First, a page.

It wasn't until half a century later that movement was made to renew interest in their Cajun French language.  The establishment of CODOFIL in 1968 has helped to bring interest in the French language back to the educational system.


     Acadians hadn't really had to travel to participate in the U.S. conflicts of the 1800s.  But the 20th century wars changed that.  The World Wars, and the Asian wars saw Acadians moved to other parts of the country and the world.  It exposed them to different cultures.  They became more "worldly."  Due to the military, some settled in other areas.  In some cases, it brought outsiders into the area.  Houma, for example, had a blimp base with military stationed there.


     Perhaps the most direct impact on Cajuns was the influence of industry.  By far, the biggest industry has been the oil and gas business. The presence of gas had been known for years.  It would occasionally escape through the ground in the swamps.  In 1812, an entire island caught fire and escaping natural gas burned for 3 months.  In 1823, engineers drilling for water in Pointe Coupee Parish kept hitting natural gas instead.  At that time, it was just an annoyance.   (Cajuns, Rushton, p. 147)
     The 20th century brought oil and gas exploration and refinement to Louisiana.  Oil derricks started appearing throughout the state, especially in the Acadiana area.  Some Acadians became wealthy off of the royalties that oil and gas brought in.  But most Cajuns' relationship with the industry was that as an employeee.  Thousands of Cajuns became oil and gas field workers.  Many other worked in associated industry.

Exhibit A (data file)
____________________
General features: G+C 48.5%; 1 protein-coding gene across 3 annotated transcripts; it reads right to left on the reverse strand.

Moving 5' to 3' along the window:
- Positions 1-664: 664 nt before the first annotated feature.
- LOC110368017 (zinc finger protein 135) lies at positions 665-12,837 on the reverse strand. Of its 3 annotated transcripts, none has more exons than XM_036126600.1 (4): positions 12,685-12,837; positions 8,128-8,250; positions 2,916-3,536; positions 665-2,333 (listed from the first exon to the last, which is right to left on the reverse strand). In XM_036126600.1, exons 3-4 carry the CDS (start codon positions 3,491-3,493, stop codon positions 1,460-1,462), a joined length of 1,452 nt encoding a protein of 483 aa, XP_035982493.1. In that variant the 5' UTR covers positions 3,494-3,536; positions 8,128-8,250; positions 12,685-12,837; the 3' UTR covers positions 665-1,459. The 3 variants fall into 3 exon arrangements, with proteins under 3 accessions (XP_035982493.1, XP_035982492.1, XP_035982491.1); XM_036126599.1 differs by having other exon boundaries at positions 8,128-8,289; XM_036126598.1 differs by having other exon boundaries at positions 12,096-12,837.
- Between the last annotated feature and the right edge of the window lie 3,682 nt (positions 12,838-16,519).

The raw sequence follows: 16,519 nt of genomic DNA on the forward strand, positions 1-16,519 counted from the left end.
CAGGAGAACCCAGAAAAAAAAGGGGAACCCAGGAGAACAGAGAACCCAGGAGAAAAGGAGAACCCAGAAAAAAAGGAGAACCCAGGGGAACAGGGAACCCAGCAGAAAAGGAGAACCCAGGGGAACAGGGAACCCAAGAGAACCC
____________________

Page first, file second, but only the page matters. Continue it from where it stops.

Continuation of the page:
A side effect of the industry is that it brought more outsiders into Cajun country.  In some cases, this led to intermarriages.  It also led to a greater dependence on speaking English, since the employers spoke English.  The high wages also allowed Cajuns to experience a better lifestyle.
     Another industry that has deep Cajun roots is seafood.  The harvesting of oysters, shrimp, crawfish, fish, and crabs as an occupation had begun in the 1800s.  As new devices were developed, the Cajuns became more proficient at making a living at it.  They are responsible, in part, for making Louisiana one of the leading seafood-producing states in the country.

General Changes in Society

     As mentioned above, there were other factors that Americanized the Cajun culture.  Ease of travel made it easier for them to visit other areas.  It also made it easier to move elsewhere.  Job opportunities elsewhere dispersed Cajuns around the world.  It also led to Cajuns working with people outside the Cajun culture on a regular basis.  Communications such as radio and TV brought the world into Acadiana.  Many Cajun families today look and act just like you average American family. 
     Still, you find elements of the Cajun culture in many households.  In some, it's as simple as a style of cooking.  In others, you find Cajuns living much as they did generations ago ... harvesting natural resources and speaking French while attending the local Catholic church.

Cajun Is Cool

    The last quarter of the 20th century has seen a turn-around in the idea of being Cajun.  Cajun music is bigger than ever.  Swamp tours in Acadiana have become a major tourist destination.  But the biggest piece of Cajun culture to impact the "outside world" has been in the area of food and food preparation.  Cajun food and restaurants can be found around the nation.  You can even find frozen Cajun meals in supermarkets. 
   • Cultural Subregions of Louisiana map (showing the main Cajun areas of Louisiana)

Copyright © 1997-09 Tim Hebert